The people that are most likely to have their finances in order are the people that work hard to manage their money.
The leading financial blogs talk and plan how to manage their money all day long and several of them track and publish their net worth. These blogs have thousands of readers that are trying to get out of debt everyday by finding useful personal assistance online.
These are the experts. Here are just a few that have the guts to publish their net worth.
While looking for financial bloggers net worth’s, I only found about 20 of 100 that listed their net worth – and I only found one with a negative net worth (Make Love, Not Money). My guess is that there are many others that have a negative net worth, but are unwilling to share their numbers – until they get over zero. I am also in the negative category and have yet to published my net worth. If anyone knows of another financial blogger that has published a negative net worth, please let me know. My guess is that the younger financial bloggers (20 something’s) are still in the negative area.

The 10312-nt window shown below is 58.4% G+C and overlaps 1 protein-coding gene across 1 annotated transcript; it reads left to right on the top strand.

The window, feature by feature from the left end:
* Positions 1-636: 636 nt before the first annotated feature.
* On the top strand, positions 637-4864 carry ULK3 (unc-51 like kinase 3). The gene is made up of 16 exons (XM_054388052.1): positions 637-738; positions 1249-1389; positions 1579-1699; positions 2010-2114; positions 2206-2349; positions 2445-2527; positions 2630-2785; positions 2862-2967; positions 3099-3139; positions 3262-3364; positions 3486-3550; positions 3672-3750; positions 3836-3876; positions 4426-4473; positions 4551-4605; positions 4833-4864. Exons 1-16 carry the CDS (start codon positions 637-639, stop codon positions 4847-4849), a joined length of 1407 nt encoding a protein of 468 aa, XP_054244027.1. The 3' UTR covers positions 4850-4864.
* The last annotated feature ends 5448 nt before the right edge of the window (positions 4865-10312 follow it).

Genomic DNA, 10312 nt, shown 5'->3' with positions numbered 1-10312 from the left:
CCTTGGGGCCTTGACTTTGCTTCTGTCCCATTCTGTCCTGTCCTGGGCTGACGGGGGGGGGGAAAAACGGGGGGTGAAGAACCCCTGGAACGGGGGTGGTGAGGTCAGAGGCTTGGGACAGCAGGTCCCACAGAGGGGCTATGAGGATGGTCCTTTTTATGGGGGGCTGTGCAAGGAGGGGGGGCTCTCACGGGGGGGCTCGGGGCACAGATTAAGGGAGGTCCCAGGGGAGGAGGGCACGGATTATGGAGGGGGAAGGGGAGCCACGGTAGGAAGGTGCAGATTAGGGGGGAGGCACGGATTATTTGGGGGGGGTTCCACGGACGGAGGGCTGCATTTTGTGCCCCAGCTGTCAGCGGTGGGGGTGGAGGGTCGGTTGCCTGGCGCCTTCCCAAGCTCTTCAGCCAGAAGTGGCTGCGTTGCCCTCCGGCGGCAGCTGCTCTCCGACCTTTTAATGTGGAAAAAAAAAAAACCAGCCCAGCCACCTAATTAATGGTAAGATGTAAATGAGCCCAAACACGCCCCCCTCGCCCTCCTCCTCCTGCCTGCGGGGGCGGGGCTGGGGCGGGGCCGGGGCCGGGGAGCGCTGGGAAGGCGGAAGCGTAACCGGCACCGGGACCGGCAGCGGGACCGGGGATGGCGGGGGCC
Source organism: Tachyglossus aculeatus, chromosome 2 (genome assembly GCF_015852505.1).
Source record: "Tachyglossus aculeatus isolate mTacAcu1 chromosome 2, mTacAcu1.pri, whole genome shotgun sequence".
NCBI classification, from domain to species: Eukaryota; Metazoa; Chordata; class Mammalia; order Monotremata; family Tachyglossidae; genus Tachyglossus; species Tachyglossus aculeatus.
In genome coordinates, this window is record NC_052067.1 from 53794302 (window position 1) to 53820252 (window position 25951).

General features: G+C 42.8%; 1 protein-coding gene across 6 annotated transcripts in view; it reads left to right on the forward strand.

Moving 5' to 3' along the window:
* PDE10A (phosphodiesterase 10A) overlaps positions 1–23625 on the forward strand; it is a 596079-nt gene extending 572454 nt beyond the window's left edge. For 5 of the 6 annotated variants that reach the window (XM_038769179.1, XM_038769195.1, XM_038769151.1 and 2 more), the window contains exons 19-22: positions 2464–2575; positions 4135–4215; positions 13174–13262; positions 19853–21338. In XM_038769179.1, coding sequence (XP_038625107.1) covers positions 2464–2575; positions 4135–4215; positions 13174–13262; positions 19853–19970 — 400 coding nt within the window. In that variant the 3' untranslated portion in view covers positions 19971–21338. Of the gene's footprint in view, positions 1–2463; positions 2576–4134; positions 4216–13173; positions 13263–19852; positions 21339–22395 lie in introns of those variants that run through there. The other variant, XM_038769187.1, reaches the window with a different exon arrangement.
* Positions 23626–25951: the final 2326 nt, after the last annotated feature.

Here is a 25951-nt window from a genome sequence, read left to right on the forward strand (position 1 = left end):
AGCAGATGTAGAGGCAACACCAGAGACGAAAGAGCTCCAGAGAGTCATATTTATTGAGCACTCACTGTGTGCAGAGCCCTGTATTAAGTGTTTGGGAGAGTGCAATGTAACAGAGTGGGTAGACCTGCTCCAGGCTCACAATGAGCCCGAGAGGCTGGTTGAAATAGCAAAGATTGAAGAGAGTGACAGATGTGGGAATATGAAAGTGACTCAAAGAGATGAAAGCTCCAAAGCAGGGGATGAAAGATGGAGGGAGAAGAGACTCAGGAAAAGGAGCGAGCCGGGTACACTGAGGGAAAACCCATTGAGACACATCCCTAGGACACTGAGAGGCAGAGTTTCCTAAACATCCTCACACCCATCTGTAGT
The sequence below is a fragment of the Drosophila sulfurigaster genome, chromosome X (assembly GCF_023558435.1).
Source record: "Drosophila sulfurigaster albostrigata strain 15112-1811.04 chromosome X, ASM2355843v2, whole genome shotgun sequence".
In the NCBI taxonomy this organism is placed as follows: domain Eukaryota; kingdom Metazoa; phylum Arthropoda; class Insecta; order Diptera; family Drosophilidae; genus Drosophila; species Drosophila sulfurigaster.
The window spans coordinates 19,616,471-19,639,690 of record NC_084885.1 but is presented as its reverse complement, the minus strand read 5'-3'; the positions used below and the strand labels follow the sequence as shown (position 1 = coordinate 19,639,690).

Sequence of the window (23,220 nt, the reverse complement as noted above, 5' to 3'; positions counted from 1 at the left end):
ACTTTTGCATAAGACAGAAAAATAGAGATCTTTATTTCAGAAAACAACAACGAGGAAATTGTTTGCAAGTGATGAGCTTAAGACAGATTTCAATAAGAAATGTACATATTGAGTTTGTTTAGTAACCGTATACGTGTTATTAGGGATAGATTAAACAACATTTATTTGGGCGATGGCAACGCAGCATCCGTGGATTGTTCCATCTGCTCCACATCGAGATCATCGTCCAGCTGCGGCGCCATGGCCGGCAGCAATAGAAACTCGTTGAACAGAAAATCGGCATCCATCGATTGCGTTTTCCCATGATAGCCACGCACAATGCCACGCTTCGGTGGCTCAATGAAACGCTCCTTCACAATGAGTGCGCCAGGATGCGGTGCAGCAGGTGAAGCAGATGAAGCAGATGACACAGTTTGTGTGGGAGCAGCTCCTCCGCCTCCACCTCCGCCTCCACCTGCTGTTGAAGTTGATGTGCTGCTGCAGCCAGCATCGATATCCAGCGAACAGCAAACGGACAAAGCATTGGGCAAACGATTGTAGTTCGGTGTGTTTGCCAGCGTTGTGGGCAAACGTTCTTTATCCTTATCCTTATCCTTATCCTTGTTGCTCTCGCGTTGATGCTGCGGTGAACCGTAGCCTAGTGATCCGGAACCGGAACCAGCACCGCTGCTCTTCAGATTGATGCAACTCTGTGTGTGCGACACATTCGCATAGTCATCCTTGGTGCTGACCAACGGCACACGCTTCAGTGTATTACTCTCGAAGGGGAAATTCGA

Average Household Debt is $96,000
According to Bankrate.com, the average per household debt in the U.S., not counting mortgage debt, is about $14,500. Nine of 10 Americans claim credit card debt has never been a source of worry, yet 47 percent would refuse to tell a friend how much they owe.
According to this article, American Economy Collapsing , the average American taxpayer has $48,000 in debt due to credit cards, mortgages, university debts, auto, etc. Based on this number, a household of two adults would have a net debt of $96,000. Therefore, if your household has less then $96,000 in debt, you're above the average.
I’m on target to cross the zero net worth line sometime in the fourth quarter of this year. But, it has not been easy. At 34 years old, it’s hard to admit that I’m still in the negative net worth area. I've been reaching for this goal for 10 years, ever since graduating from college 10 years ago. During the last ten years, there have been a lot of expenses, most notably, college loans, houses, cars and kids. As I approach the zero net worth threshhold, I am very excited – it’s like a dream come true. Finally, I'm worth zero.
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